Dingell vows change so Iowa caucuses, N.H. primary aren't first in nation

The Detroit News

U.S. Rep. Debbie Dingell said Monday's debacle surrounding the Democratic caucus results in Iowa was "just one more nail in the coffin" that would lead her to resurrect efforts to change the schedule of Democratic primaries.

Dingell said Iowa and New Hampshire shouldn't monopolize presidential "retail" politics, and that she planned to build a coalition to ensure the two states do not hold the nation's first presidential caucuses and primaries in the future. The move would mark the first time Dingell and other Michigan politicians pushed to change the Democratic primary system since an attempt before the 2008 election.

"Michigan was ready to break it," Dingell told The Detroit News. "We need to set up a process that is regional or some other way. (Iowa) is a great state, but it doesn't represent the population of the country. I'm not the only one saying this. People are saying this around the country." 

In an interview with Frank Beckmann on WJR radio (760 AM) on Tuesday morning, the Dearborn Democrat said that she had given up previous efforts to find an alternative calendar but won't be deterred this time.

U.S. Rep. Debbie Dingell

Her comments came as results from Iowa's first-in-the-nation caucus were delayed due to technical issues. She vows to pursue the change in schedule despite being deterred by the party in her earlier attempts.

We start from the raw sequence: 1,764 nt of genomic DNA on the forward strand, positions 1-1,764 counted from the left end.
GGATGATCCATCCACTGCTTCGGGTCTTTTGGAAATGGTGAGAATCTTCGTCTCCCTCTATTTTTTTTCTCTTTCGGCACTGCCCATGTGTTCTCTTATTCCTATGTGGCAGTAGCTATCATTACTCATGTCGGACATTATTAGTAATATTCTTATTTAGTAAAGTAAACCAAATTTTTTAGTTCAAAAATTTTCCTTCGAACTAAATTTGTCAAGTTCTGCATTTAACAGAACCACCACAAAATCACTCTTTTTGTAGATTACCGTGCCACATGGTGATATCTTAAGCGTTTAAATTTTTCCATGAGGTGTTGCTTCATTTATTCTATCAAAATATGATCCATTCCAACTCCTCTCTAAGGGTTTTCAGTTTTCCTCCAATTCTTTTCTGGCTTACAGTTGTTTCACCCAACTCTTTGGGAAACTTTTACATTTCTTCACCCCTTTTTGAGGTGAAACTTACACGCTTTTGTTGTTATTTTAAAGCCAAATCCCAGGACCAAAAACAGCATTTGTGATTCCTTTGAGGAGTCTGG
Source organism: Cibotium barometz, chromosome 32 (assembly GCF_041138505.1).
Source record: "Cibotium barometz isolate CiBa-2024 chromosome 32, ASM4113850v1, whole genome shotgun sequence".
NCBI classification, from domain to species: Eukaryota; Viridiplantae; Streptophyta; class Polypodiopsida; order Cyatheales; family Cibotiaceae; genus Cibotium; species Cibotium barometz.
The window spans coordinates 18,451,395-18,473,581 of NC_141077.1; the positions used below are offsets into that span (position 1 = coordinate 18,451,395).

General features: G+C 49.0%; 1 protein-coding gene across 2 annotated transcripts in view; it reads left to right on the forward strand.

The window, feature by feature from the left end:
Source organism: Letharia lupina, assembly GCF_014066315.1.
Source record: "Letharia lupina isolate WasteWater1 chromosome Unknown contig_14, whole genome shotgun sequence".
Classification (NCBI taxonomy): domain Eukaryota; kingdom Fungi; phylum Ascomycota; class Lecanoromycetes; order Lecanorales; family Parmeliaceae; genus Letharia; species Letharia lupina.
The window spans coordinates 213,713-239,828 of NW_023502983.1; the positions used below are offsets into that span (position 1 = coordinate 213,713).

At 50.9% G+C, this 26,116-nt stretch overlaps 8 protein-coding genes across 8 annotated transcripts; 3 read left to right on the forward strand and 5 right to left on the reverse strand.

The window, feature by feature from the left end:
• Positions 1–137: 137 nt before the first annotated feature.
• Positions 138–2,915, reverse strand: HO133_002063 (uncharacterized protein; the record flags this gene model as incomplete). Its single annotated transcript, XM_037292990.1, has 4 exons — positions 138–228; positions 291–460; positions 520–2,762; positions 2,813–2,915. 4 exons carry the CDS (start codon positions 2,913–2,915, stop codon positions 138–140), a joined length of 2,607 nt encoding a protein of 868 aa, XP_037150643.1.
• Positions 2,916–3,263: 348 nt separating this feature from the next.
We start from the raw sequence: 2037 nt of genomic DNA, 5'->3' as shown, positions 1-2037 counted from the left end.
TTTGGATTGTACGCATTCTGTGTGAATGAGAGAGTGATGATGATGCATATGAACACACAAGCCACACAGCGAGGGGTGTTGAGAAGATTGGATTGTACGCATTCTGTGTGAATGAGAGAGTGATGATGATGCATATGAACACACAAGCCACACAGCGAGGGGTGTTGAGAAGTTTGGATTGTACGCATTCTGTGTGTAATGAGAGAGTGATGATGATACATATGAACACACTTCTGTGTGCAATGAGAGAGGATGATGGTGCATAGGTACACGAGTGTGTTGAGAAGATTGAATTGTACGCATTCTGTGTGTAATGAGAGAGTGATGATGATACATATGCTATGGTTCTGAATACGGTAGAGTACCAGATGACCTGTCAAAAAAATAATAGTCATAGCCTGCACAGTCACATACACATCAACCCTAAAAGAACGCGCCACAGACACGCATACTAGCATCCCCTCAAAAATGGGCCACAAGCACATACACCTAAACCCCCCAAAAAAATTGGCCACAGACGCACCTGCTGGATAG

"Iowa and New Hampshire should stop dictating to us and stop dominating a process that is not reflective of the population of the country," Dingell said. "This is just not the way you run a fair election."

In a statement, U.S. Sen. Debbie Stabenow, D-Lansing, seemed receptive to the idea of having another state — such as her own — go first.

“Michigan would be the perfect state to kick off the Democratic primaries," she said. Given our diversity and critical role in the general election, it just makes sense.” 

Dingell explained her view on the current system in a Facebook post.

"I am back on this subject. The current nominating system is broken, does not reflect the diversity of this country, doesn’t give many states the opportunity for candidates to understand their issues and I am beginning the campaign, today, February 4, 2020 to change the Presidential nominating system," she wrote, after discussing her late husband, John Dingell.